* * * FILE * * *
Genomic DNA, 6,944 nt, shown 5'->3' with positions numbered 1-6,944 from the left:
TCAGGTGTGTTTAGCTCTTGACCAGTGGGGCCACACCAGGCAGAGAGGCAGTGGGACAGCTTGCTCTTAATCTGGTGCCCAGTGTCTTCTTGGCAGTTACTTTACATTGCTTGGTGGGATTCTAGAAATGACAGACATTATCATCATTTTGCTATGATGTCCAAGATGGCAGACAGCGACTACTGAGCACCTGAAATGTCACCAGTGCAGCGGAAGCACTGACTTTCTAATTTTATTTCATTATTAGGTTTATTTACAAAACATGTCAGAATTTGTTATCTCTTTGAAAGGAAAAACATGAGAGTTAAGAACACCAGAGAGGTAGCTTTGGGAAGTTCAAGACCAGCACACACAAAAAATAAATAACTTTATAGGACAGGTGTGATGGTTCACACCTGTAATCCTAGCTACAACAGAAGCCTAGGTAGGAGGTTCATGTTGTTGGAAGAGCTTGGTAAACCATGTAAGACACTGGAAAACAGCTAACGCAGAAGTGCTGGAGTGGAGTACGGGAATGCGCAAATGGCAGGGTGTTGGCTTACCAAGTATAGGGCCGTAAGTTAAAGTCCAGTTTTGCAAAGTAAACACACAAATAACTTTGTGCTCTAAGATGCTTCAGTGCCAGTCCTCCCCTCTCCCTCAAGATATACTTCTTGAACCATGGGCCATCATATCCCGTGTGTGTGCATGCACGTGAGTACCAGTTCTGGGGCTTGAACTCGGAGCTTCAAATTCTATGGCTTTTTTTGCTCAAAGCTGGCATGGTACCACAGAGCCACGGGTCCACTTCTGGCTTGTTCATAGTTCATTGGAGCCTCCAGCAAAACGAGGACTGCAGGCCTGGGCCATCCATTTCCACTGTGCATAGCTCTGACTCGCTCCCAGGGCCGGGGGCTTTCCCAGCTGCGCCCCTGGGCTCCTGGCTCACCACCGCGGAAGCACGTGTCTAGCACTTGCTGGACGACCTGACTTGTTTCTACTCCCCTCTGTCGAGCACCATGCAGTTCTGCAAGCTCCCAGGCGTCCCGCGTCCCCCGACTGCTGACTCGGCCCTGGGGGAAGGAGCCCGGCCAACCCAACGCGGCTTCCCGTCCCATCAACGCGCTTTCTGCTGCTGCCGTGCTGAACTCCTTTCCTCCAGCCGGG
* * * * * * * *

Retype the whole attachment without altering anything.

Genomic DNA, 6,944 nt, shown 5'->3' with positions numbered 1-6,944 from the left:
TCAGGTGTGTTTAGCTCTTGACCAGTGGGGCCACACCAGGCAGAGAGGCAGTGGGACAGCTTGCTCTTAATCTGGTGCCCAGTGTCTTCTTGGCAGTTACTTTACATTGCTTGGTGGGATTCTAGAAATGACAGACATTATCATCATTTTGCTATGATGTCCAAGATGGCAGACAGCGACTACTGAGCACCTGAAATGTCACCAGTGCAGCGGAAGCACTGACTTTCTAATTTTATTTCATTATTAGGTTTATTTACAAAACATGTCAGAATTTGTTATCTCTTTGAAAGGAAAAACATGAGAGTTAAGAACACCAGAGAGGTAGCTTTGGGAAGTTCAAGACCAGCACACACAAAAAATAAATAACTTTATAGGACAGGTGTGATGGTTCACACCTGTAATCCTAGCTACAACAGAAGCCTAGGTAGGAGGTTCATGTTGTTGGAAGAGCTTGGTAAACCATGTAAGACACTGGAAAACAGCTAACGCAGAAGTGCTGGAGTGGAGTACGGGAATGCGCAAATGGCAGGGTGTTGGCTTACCAAGTATAGGGCCGTAAGTTAAAGTCCAGTTTTGCAAAGTAAACACACAAATAACTTTGTGCTCTAAGATGCTTCAGTGCCAGTCCTCCCCTCTCCCTCAAGATATACTTCTTGAACCATGGGCCATCATATCCCGTGTGTGTGCATGCACGTGAGTACCAGTTCTGGGGCTTGAACTCGGAGCTTCAAATTCTATGGCTTTTTTTGCTCAAAGCTGGCATGGTACCACAGAGCCACGGGTCCACTTCTGGCTTGTTCATAGTTCATTGGAGCCTCCAGCAAAACGAGGACTGCAGGCCTGGGCCATCCATTTCCACTGTGCATAGCTCTGACTCGCTCCCAGGGCCGGGGGCTTTCCCAGCTGCGCCCCTGGGCTCCTGGCTCACCACCGCGGAAGCACGTGTCTAGCACTTGCTGGACGACCTGACTTGTTTCTACTCCCCTCTGTCGAGCACCATGCAGTTCTGCAAGCTCCCAGGCGTCCCGCGTCCCCCGACTGCTGACTCGGCCCTGGGGGAAGGAGCCCGGCCAACCCAACGCGGCTTCCCGTCCCATCAACGCGCTTTCTGCTGCTGCCGTGCTGAACTCCTTTCCTCCAGCCGGG